This season Bailly has primarily been competing with Lindelöf for time on the pitch. It’s safe to assume that when practicing set pieces, he’d be working as the #2 aerial man next to Maguire who’s #1, because that’s the most likely scenario you’ll get in a game. Obviously you have to account for the possibility of Maguire getting hurt, but you only have so much time on the training pitch and there are so many different permutations. You have to prioritize your reps to the combinations that you’d reasonably expect. It’s hard to imagine Ole Gunnar Solskjaer ever thought he’d be playing a Premier League match with a back six of Williams, Tuanzebe, Bailly, Telles, Matić, and Donny van de Beek. Not a surprise they struggled.
Similar to Bailly, Alex Telles has been on the pitch for six of the goals conceded from set pieces. 42.86 percent of the goals in just 18.52 percent of the season. Telles arrived after the season began and immediately missed time due to COVID. Most of his issues defending set pieces came early in the season (Southampton, West Ham, Sheffield United). As he’s spent more time here he’s improved (though he still routinely leaves men free at the back post).
Where things have really gone awry has been with Matić. Last year he came in and solved so many problems. This season has been the complete opposite. He’s been on the pitch for seven of the set piece goals! Fifty percent despite playing just 31 percent of the season! They’re not all his fault but given his level across all areas has visibly dropped this year, are you surprised?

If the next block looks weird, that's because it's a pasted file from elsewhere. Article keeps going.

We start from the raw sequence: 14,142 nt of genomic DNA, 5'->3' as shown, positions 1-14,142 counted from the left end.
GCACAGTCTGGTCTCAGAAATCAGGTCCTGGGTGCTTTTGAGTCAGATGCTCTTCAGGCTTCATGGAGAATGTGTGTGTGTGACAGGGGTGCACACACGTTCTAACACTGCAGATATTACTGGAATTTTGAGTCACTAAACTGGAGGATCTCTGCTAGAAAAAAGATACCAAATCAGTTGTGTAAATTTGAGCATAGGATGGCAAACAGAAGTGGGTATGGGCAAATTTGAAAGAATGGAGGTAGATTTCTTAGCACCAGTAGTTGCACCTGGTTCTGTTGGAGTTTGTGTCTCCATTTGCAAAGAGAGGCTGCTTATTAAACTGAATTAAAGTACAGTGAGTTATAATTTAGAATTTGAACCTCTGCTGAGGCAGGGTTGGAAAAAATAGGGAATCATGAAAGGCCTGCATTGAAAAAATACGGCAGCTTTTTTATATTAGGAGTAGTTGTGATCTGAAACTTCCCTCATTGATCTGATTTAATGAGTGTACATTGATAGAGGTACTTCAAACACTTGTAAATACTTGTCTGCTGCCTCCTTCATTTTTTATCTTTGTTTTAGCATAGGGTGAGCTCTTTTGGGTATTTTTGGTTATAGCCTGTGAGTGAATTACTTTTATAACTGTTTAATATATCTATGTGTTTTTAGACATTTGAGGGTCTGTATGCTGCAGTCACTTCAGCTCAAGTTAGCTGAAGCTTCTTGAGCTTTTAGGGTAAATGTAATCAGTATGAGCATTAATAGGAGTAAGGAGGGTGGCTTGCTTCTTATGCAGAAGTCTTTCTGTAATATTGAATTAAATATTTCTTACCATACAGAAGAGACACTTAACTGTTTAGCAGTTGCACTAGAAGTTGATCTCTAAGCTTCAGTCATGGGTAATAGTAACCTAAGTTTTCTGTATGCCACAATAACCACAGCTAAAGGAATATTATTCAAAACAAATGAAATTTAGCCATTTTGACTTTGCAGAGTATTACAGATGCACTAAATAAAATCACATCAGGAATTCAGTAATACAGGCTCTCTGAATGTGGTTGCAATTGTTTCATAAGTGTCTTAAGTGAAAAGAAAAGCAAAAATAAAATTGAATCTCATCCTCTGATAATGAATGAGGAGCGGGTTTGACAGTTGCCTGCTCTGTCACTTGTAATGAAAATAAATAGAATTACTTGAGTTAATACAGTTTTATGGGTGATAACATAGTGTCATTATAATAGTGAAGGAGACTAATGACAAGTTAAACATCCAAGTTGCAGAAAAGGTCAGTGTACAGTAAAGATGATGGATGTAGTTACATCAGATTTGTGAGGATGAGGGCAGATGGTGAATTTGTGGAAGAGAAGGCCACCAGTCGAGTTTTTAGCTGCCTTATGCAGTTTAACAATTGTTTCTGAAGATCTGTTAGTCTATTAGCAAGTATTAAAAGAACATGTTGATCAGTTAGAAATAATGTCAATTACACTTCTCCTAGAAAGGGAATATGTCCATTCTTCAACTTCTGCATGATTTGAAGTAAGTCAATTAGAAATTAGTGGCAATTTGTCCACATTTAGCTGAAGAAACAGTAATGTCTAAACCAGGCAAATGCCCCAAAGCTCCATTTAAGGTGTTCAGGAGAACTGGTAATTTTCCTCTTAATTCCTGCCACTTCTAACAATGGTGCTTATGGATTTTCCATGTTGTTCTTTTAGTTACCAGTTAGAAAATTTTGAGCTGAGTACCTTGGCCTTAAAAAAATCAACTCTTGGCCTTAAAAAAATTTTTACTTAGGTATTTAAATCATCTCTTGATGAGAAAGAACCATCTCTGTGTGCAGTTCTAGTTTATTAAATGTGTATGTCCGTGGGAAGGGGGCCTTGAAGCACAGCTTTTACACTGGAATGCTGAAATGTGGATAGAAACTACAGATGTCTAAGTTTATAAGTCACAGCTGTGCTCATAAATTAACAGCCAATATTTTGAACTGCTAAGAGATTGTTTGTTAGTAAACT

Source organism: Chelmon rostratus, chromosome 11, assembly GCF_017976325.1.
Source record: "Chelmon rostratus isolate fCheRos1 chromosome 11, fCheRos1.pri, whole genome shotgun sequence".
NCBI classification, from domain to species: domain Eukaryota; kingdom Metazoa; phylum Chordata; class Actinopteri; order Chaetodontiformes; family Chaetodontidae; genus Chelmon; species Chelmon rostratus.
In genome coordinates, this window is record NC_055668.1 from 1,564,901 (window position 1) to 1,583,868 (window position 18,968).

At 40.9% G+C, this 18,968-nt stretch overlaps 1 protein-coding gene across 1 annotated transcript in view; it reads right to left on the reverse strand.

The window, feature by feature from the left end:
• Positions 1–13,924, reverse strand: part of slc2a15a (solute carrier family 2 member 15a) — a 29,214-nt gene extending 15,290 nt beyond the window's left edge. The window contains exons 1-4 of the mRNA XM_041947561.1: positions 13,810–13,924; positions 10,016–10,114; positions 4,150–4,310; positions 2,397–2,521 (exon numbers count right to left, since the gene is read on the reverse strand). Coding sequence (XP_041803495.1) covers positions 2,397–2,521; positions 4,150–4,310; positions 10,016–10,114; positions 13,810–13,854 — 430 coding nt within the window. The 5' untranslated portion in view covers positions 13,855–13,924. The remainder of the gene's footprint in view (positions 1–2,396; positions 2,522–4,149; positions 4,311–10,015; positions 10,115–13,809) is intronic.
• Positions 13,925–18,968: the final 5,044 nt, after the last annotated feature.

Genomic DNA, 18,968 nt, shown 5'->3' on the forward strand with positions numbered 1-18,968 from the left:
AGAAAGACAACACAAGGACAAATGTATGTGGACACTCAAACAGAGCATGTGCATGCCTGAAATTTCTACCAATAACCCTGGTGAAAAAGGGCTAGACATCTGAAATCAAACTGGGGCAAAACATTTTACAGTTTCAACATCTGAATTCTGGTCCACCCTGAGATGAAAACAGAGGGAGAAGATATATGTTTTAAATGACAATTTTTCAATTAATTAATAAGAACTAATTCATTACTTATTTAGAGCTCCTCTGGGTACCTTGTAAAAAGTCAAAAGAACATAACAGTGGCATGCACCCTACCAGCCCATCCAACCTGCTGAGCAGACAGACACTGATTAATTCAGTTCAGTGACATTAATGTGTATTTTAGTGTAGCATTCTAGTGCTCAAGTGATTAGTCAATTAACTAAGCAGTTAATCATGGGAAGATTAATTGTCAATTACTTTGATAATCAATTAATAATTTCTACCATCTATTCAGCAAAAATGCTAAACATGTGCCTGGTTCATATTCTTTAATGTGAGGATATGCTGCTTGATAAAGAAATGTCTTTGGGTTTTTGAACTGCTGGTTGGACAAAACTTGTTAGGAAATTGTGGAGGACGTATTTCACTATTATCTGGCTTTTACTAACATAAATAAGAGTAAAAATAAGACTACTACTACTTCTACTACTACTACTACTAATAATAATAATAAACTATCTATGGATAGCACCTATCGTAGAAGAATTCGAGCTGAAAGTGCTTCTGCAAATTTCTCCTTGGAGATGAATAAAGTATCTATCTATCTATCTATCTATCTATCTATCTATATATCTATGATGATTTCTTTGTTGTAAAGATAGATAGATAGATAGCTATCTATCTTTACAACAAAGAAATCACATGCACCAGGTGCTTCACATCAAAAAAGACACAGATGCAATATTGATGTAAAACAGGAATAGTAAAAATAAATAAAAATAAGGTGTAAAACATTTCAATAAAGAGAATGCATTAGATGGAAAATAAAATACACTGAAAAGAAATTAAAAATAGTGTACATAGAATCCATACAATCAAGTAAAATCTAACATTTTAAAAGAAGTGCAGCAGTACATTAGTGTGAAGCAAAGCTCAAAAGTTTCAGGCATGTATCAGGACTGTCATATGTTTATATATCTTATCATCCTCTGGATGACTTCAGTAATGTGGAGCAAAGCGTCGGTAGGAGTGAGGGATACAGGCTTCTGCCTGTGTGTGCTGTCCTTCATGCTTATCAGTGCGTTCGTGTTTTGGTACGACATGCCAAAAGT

As much as it’s hard to believe, these mistakes don’t happen when the first choice back four is in there. If United were to dip into the market for a centerback this summer it’s more likely to be a depth piece for the (hopefully) outgoing Phil Jones to push Eric Bailly than a big money move on someone who walks into the XI.
As the first unit has shown, continuity is a key. So is time on the training pitch. United solved a lot of issues with their one week training camp last winter. That’s something they didn’t have the luxury of this year. They’ll have a preseason next year, and they’ll get out on the training pitch. They’ll either overhaul this system entirely or work on it with the newer players and try several different combinations of players so everyone can get acclimated with each other.
If it doesn’t improve then, then we’ve got a big problem. If your coaches can’t get results when they actually have the time to put in the work that raises a lot of questions. The first four are taking care of business right now. What United need are for the backups to do the same. If they can’t do that, then they need new backups.
And either way. Just hire a bloody set piece coach.